November 5, 2003
US' Scientists Researched Solution To Save Corn From Destructive Mold
After more than 20 years of research, scientists in the United States believe they have researched a solution that could save peanuts and corn from aflatoxin, a destructive mold that can destroy millions in crops.
Microbiologist Joe Dorner and other scientists at the Agriculture Department's National Peanut Research Laboratory have developed a control for aflatoxin that could reduce the mold by 70 - 90% in peanuts and help protect corn and other vulnerable crops.
"It's a good feeling to know that something you worked on could have benefits for folks in the peanut industry and ultimately corn or anything that could have a susceptibility to aflatoxin," Dorner said.
Dorner's agency, the Agriculture Department's Agricultural Research Service, has granted an exclusive license to Circle One Global in Cuthbert to produce a patented product known as Afla-Guard, a biological control for aflatoxin.
If EPA (Environmental Protection Agency) approves Afla-Guard by December, as expected, Circle One would have a supply ready for the next growing season, said Dan Gay, the company's president.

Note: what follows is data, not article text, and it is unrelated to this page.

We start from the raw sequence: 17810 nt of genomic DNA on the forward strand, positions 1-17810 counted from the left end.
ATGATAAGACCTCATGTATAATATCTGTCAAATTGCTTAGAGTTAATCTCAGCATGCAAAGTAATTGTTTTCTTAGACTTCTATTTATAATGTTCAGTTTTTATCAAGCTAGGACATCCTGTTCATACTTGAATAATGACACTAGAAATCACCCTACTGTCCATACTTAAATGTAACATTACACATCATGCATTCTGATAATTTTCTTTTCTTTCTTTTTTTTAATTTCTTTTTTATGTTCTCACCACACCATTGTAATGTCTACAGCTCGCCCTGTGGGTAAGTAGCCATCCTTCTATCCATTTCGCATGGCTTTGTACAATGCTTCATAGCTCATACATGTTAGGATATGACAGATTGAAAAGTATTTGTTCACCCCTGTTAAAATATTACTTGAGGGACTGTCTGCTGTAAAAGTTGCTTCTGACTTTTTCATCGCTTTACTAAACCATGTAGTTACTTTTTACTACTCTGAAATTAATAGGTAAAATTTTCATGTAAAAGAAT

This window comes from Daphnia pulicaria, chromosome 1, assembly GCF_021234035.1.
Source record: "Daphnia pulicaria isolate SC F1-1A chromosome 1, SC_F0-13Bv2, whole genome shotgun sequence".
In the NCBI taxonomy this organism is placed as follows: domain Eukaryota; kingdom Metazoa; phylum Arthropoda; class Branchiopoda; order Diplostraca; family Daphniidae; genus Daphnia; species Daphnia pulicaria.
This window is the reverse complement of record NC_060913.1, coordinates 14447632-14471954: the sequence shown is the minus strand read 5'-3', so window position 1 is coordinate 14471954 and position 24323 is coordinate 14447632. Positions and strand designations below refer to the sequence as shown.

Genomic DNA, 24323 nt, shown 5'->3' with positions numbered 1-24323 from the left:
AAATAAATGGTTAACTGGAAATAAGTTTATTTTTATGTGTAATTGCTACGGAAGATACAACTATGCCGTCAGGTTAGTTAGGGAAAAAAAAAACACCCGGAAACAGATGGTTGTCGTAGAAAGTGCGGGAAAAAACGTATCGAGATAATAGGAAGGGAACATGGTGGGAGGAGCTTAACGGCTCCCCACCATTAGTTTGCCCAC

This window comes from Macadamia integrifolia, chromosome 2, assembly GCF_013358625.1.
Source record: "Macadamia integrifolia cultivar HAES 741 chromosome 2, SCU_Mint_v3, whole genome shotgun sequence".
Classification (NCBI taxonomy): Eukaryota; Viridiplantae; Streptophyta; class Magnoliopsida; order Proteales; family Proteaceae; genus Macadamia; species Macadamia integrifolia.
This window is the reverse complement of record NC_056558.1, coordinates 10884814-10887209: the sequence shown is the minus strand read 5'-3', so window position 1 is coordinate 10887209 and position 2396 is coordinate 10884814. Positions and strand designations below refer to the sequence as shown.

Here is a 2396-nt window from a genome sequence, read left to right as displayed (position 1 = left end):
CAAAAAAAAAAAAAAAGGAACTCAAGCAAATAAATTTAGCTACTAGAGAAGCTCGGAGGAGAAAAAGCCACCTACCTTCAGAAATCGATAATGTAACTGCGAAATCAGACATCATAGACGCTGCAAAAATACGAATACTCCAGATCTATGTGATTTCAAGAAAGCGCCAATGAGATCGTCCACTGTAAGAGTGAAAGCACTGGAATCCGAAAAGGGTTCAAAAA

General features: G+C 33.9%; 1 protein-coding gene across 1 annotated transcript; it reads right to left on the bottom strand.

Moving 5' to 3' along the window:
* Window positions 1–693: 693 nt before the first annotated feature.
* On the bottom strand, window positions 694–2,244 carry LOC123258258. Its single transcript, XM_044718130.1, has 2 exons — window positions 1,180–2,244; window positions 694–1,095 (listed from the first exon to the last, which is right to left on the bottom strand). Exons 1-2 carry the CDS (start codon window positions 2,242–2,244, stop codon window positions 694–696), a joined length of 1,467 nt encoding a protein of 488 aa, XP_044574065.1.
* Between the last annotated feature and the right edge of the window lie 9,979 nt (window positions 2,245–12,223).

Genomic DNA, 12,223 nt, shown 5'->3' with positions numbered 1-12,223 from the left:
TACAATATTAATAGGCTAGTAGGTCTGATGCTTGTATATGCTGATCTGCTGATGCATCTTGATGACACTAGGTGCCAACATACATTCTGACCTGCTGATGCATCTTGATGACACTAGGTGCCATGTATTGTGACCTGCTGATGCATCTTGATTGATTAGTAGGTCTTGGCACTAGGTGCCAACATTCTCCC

Two types of molds Aspergillus flavus and Aspergillus parasiticus that is widely grown produce aflatoxin. Outbreaks occur when certain crops, such as peanuts, corn and tree nuts, are stressed by droughts.
Pure aflatoxin can be lethal and prolonged exposure to foods contaminated with lesser amounts can cause liver cancer.
David Kay, the chief U.S. weapons inspector in Iraq, reported recently that aflatoxin and ricin, a castor bean extract, were among the poisons that Saddam Hussein's scientists had been studying for possible use as biological weapons.
U.S. crops are carefully screened for the toxin, but Dorner said people in developing countries often have to eat contaminated grain because it's all they have.
"It is a serious issue in those countries because they are consuming highly contaminated food," he said.
Dorner said Afla-Guard reduced aflatoxin by 92% during field trials in 1998, as the Southeast was entering a five-year drought.
The typical reduction was 70 - 90% for the first application, he said, adding that farmers can expect even better protection when they treat again the following year.